Do or Die
But Alfaro and Rojas, as well as everyone else in the central office on Van Ness Avenue, deny that the reconstitution of Mission--or any other San Francisco public school--is a done deal. "If teachers let loose of their anger, we have a good chance of moving forward," Alfaro says. "If, on the other hand, the teachers continue being resentful, we have no chance of avoiding reconstitution. But I'll tell you one thing. I wouldn't have taken this job if I thought Mission was going to be reconstituted."
Tough-talking superintendent Bill Rojas has become a national
spokesman for reconstitution—
and a target of the teachers' wrath.
One central-office administrator, asking not to be named, says that being placed on the district watch list is like having to face up to a sudden death in the family. "There is shock and then rage and then, hopefully, acceptance," the official says. "The schools that get stuck in rage get reconstituted."
About Mission's teachers, superintendent Rojas says: "They can turn things around. But right now, I don't see the energy going into that. I see the energy directed at saying the superintendent is a jackass."
When it comes to reconstitution, San Francisco is on the cutting edge of what promises to be, at least as far as teachers are concerned, an ominous national trend. Policies under which failing schools are taken over and operated by outside authorities are on the books or in the works in a number of states and urban districts. Although takeover policies vary from place to place--they don't all require the relocation of a school's faculty--all revoke whatever autonomy a school and its staff may enjoy.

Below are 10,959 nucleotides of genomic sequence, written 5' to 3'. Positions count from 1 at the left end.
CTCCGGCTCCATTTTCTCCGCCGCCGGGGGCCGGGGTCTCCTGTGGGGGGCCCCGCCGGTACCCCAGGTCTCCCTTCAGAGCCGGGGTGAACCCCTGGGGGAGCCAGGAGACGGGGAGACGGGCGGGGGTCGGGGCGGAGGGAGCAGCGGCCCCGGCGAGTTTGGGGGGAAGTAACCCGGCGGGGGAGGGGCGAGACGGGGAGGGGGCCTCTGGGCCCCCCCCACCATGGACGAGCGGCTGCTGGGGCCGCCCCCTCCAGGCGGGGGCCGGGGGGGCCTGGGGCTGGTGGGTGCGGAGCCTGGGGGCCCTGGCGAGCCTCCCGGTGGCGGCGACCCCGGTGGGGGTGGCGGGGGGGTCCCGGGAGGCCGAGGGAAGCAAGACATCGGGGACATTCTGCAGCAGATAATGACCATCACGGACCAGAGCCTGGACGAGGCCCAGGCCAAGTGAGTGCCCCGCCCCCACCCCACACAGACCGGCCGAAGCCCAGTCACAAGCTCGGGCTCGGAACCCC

Richard Elmore, a Harvard University professor who has studied school restructuring, believes radical strategies like reconstitution are the wave of the future. "I'd be surprised if we didn't have a version of it everywhere within the next five years," he says. "It's inevitable now that we have standards-based data on student achievement school by school. This will drive people to come up with new systems of accountability."
Elmore admits he finds reconstitution somewhat appealing. The threat of dismissal is one of the few ways to make principals and teachers truly accountable, he says. Still, he fears the process will be undertaken far too haphazardly. If a district is going to reconstitute, he insists, then it had better make sure schools have ample resources and teachers have sufficient professional-development opportunities. Otherwise, it's just inviting failure.